Mauser chamberings, what's the difference?

Discussion in 'General Firearms Forum' started by gwalchmai, Jun 12, 2012.


  1. gwalchmai

    gwalchmai Lucky Member

    <-- not a Mauser expert.

    I've heard many referenced to "7mm Mauser", "8mm Mauser", 7x57 and 8x57. So what is the "common" Mauser round, and is 8mm really 7.92?

    Looks like those youropeeans could make things simple and straightforward, like 30-06... ;)
     

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  2. Bushflyr

    Bushflyr ʇno uıƃuɐɥ ʇsnɾ
    Millennium Member

  3. fnfalman

    fnfalman Chicks Dig It

    First came the 7mm then came the 7.92 which was rounded up to 8mm.
     
  4. gwalchmai

    gwalchmai Lucky Member

    Oh, OK. So there was never really a "7x57 Mauser", except in redneck dreamland maybe. ;)
     
  5. fnfalman

    fnfalman Chicks Dig It

    First came the 7mm Mauser round to go with the M93 Mauser rifle. American servicemen and the Rough Riders were the recipients of these nasty modern rounds (spitzer bullet and all that) during the Spanish-American War. Not soon afterward, came the Springfield 03 and the .30-06 for Uncle Sam.
     
  6. RWBlue

    RWBlue Mr. CISSP, CISA
    CLM

    First Mauser is a company. (Think Remington or Winchester.)

    Mauser made rifles and pistols. Based on the above conversations, are you interested in just the military Mauser rifles or the commercial offerings?

    If Military, look at them country by country. It makes life easier. Are you thinking WWII and German? OR.....?

    If commercial, that is a much larger can of worms.
     
  7. There definitely was and is a 7x57 Mauser, originated by Paul Mauser and it's a beautiful round in the art of cartridge design... The round spawned the other stuff like the 9x57, 8x57, 7x57, and the 6mm Remington which is basically a 6x57 Mauser.. I'd say the 7mm and 8mm are certainly the most popular and do a complete job on north amercian game minus the big bears... Love'em...
     
  8. gwalchmai

    gwalchmai Lucky Member

    Well, the first 03 Springfields used the 30-03... ;)
     
  9. You mean like ...30-06. .30 carbine, 7.62 NATO, .30-40, 30-30 .300 Savage, .303, 7.62x54, 7.62x39, .308 Win, just to name some of the .30 caliber rounds.

    Or do you mean the confusing things like...

    .223 Rem, 5.56mm, 5,56x45, M-193, M-855, SS-109 and things like this that all describe the same cartridge.

    I agree that European system is soooo confusing.
     
  10. let's not forget the swedish mauser at 6.5x55.
     
  11. <-- Not a mauser expert either.

    7mm mauser and 7x57 are the same round. It's a very common hunting round in europe as it's so versatile.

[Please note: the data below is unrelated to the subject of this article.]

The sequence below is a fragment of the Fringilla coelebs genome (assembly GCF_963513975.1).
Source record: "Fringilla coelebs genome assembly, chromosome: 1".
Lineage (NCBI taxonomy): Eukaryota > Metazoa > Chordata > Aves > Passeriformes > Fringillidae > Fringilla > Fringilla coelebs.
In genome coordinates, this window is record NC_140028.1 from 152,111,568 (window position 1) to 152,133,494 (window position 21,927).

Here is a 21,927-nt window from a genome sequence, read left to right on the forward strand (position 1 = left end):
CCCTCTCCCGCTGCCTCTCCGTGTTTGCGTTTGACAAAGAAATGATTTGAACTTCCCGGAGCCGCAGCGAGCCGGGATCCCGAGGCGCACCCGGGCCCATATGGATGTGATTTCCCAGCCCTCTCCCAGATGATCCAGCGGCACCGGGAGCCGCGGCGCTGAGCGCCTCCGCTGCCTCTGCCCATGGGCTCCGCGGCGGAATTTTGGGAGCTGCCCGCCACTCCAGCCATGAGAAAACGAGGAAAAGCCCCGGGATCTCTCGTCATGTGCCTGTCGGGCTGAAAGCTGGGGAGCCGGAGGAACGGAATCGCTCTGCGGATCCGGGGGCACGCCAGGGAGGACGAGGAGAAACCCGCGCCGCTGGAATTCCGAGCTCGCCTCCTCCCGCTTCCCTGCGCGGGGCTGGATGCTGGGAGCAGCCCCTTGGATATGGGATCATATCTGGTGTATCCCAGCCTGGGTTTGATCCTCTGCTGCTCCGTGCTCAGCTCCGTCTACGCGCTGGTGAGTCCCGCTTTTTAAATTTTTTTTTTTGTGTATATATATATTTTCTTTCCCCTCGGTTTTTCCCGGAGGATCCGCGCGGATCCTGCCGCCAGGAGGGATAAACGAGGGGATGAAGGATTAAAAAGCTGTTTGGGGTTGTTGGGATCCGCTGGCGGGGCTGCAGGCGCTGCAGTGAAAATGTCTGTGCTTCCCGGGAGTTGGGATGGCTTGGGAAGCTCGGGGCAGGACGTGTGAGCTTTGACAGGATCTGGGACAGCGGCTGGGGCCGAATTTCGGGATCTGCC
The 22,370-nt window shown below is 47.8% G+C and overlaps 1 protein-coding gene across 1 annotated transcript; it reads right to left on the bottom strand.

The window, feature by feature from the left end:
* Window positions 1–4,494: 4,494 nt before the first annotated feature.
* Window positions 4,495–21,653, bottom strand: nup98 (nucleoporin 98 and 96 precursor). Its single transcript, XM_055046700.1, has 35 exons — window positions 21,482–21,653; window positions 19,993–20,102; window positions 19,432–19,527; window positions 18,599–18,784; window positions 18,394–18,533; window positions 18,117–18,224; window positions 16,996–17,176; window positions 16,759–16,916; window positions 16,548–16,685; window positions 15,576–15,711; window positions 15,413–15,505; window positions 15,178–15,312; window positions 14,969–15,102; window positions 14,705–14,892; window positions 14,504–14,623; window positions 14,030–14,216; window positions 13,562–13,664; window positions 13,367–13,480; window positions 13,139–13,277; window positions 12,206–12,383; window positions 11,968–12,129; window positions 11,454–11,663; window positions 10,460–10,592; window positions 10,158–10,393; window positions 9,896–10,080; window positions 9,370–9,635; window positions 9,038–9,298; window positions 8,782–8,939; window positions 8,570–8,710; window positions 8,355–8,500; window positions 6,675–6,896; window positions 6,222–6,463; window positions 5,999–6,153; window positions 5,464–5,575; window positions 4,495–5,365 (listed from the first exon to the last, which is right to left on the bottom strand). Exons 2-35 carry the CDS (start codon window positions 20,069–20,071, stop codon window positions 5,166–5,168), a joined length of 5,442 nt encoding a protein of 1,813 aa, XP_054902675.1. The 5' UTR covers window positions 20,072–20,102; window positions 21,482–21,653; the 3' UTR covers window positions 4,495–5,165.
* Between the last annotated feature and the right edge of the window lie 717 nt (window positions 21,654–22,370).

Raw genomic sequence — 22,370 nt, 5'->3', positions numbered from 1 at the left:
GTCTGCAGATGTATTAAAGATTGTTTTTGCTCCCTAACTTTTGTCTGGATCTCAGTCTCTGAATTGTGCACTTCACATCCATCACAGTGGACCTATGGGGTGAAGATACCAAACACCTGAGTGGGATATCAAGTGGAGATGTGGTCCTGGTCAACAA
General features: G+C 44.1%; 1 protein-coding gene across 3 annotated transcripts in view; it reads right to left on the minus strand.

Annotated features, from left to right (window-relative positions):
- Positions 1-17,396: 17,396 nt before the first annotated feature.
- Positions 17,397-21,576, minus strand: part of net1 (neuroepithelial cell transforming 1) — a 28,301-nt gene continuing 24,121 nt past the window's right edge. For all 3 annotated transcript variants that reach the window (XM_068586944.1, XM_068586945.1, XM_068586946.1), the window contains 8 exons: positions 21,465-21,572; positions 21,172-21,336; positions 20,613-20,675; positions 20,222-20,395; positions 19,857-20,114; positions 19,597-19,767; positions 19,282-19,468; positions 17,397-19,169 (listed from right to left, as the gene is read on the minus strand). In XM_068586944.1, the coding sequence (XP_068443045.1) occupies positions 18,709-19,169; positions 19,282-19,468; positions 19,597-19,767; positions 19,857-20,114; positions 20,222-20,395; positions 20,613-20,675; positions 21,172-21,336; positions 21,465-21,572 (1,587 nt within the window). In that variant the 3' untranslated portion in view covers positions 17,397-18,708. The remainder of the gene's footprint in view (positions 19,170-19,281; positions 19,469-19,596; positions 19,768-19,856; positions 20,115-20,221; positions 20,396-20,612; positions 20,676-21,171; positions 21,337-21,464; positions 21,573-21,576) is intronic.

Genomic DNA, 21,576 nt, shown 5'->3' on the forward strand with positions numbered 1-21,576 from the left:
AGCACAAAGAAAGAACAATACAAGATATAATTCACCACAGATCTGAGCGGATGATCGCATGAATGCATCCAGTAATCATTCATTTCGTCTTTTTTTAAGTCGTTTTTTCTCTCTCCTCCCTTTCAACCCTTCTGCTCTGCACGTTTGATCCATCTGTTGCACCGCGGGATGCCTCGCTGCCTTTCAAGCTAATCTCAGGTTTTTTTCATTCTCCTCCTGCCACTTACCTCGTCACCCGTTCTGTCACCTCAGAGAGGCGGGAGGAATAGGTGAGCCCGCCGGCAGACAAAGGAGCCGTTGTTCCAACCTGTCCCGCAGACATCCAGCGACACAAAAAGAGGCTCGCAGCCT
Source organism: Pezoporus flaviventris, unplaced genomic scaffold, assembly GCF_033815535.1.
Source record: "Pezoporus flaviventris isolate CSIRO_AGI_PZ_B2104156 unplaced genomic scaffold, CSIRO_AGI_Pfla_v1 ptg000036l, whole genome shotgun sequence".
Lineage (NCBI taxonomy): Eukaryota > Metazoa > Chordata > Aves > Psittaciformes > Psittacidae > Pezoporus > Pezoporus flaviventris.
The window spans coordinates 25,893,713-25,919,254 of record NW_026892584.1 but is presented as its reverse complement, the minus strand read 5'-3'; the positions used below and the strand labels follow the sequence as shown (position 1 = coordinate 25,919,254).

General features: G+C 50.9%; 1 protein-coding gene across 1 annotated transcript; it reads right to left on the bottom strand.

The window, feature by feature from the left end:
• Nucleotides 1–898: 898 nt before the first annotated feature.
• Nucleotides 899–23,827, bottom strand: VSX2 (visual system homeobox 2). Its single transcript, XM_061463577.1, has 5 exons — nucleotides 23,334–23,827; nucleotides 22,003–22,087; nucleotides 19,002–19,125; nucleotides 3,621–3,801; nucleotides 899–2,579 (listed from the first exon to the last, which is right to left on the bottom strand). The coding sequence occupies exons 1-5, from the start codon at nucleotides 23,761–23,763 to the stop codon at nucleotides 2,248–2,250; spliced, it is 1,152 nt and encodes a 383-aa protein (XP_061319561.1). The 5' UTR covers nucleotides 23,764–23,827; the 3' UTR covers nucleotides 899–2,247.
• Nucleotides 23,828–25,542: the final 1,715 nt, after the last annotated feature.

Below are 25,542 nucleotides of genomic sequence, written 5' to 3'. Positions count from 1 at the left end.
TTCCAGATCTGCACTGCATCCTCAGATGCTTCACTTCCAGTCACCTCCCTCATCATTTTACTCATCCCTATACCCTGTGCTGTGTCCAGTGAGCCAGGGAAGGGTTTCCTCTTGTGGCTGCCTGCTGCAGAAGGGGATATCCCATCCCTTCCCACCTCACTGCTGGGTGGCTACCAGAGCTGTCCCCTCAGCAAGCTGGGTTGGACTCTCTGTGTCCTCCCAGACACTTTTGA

The 8mm mauser is indeed 7.92. It's officially the 8x57 mm IS [IS = infantry 'spitzer'] but called the 8mm informally and is still a very popular round for larger game. In the US the 30.06 does the same job and the cartridge is best known as a WW2 military round for the K98 etc.
     
  12. 6.5x55 Swedish, 7x57 , 7.65 Argentine, 8x57 and many other variations. In 8x57 there are two different diameters. The round originally was .318 inch but several year later was reissued in .323 inch. Most military weapons were rebarrelled but some are still out there with .318 barrels in which will develop excessive pressure if the standard .323 round is used.
     
  13. The only reason I didn't mention it was because it wasn't chambered in German hardware, but man was a fantastic cartridge in the hands of a reloader... My Dad built one on a Rem 700 action for my then 18 month old son... Ballisitcally speaking it rubs shoulders with the other world reknown hunting rounds for all deer species... The long range flight is deceivingly good, the accuracy doesn't take crap from anyone, and it penetrates better than it should...

    I'd love to have a nice model 96 Swedish in the 6.5...
     
    #13 K.Kiser, Jun 12, 2012
    Last edited: Jun 12, 2012
  14. stevelyn

    stevelyn NRA Life Member

    The 8mm Mauser goes all the way back to the 88 Commission rifle. However there have been two bullet diameters. The first 8mm was the "J" and has a diameter of .318". It was later enlarged to .323" "S" or "JS" in the M-98.

    One of the reasons factory 8mm is downloaded to such low velocites and pressures and load data is low-balled is because of the chance of someone having a .318 bore and shooting .323 loads out of it. If the barrel is stamped "S" or "JS", it a 323 bore.
     
  15. Are any rifles for the 7x57 M still made 'stateside? Or has the cartridge kinda fallen to the 30-06, .270 and others?
     
  16. Wait, where would this S or JS stamp be and on what guns? Does the K98k have a .318 or a .323 bore?
     
  17. I think you can still get Ruger #1 International in the 7x57, but after that I think they're tough to find... Although, the 7mm-08 is like a ballistic sibling if that would interest you and everybody chambers that round in their rifles..
     
  18. gwalchmai

    gwalchmai Lucky Member

    Yeah, simple intuitive stuff like that, although the 54 and 39 is from godless commonists.
     
  19. There are quite a few "fine" guns made in 275 Rigby AKA 7x57

    But production guns not so much. There are some, but the options are fairly limited, and fewer in numbers.

    It appeals to a different crowd, and is thus, more limited in its popularity.



    <----- Will soon have a 1909 in 275 Rigby as his light game rifle.
     
  20. gwalchmai

    gwalchmai Lucky Member

    Thank you gentlemen. This has been very enlightening. ;)
     

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